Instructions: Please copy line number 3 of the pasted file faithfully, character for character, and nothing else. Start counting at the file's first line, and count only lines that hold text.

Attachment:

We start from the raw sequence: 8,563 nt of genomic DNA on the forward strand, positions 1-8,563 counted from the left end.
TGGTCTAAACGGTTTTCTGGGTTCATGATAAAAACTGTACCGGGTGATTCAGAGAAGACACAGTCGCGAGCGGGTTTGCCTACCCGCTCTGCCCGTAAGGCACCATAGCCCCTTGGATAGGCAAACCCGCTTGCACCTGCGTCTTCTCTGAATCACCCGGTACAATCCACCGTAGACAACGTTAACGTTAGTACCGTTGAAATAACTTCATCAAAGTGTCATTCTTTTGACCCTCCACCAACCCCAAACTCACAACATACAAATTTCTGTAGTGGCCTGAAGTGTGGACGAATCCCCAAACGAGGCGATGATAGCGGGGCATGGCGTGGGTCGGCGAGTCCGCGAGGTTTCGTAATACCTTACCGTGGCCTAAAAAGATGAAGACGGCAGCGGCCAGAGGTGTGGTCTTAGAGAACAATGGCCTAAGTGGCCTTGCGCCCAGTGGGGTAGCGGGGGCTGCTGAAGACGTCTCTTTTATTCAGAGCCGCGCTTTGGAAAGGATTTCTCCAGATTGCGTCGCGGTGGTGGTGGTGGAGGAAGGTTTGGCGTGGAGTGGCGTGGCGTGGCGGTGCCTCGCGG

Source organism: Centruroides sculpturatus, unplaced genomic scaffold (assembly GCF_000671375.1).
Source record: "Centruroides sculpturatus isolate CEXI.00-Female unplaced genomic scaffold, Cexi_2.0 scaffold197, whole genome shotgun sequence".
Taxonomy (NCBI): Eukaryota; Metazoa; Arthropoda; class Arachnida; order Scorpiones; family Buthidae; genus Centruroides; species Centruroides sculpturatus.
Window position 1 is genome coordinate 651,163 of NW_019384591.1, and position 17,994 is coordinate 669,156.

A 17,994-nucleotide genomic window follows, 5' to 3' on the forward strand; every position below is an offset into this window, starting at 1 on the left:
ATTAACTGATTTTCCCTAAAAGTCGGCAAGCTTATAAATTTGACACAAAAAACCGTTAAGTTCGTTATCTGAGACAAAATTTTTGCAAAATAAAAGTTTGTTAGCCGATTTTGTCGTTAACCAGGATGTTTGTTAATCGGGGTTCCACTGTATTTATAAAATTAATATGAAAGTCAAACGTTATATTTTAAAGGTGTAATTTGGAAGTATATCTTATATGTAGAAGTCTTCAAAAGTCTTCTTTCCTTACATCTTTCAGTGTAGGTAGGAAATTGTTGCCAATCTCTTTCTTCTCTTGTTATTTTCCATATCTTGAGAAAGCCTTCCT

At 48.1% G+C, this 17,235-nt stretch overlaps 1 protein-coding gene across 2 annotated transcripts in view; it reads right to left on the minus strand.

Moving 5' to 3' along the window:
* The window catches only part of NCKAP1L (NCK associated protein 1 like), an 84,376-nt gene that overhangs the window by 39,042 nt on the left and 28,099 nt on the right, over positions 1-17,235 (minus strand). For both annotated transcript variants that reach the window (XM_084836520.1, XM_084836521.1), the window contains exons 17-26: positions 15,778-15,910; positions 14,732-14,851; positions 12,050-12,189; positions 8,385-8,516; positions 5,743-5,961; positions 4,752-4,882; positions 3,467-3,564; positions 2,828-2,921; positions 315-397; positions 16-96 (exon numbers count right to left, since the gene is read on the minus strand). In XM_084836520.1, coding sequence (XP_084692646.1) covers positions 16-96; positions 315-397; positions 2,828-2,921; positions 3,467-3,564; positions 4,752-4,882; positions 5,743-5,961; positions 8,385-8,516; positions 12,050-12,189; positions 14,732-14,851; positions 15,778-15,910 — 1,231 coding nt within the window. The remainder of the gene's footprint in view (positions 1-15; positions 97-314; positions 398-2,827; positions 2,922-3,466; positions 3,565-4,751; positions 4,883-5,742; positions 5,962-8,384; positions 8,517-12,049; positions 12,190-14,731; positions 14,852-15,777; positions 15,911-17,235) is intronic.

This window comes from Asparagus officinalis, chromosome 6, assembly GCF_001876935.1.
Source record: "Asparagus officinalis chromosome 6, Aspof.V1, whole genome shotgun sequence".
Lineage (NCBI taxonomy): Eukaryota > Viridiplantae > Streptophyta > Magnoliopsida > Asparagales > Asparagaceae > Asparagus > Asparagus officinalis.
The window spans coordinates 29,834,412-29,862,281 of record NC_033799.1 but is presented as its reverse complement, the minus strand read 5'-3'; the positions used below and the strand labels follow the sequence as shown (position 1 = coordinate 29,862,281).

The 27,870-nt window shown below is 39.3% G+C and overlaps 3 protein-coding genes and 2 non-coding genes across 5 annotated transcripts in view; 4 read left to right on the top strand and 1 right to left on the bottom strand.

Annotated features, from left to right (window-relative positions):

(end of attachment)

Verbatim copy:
Source organism: Centruroides sculpturatus, unplaced genomic scaffold (assembly GCF_000671375.1).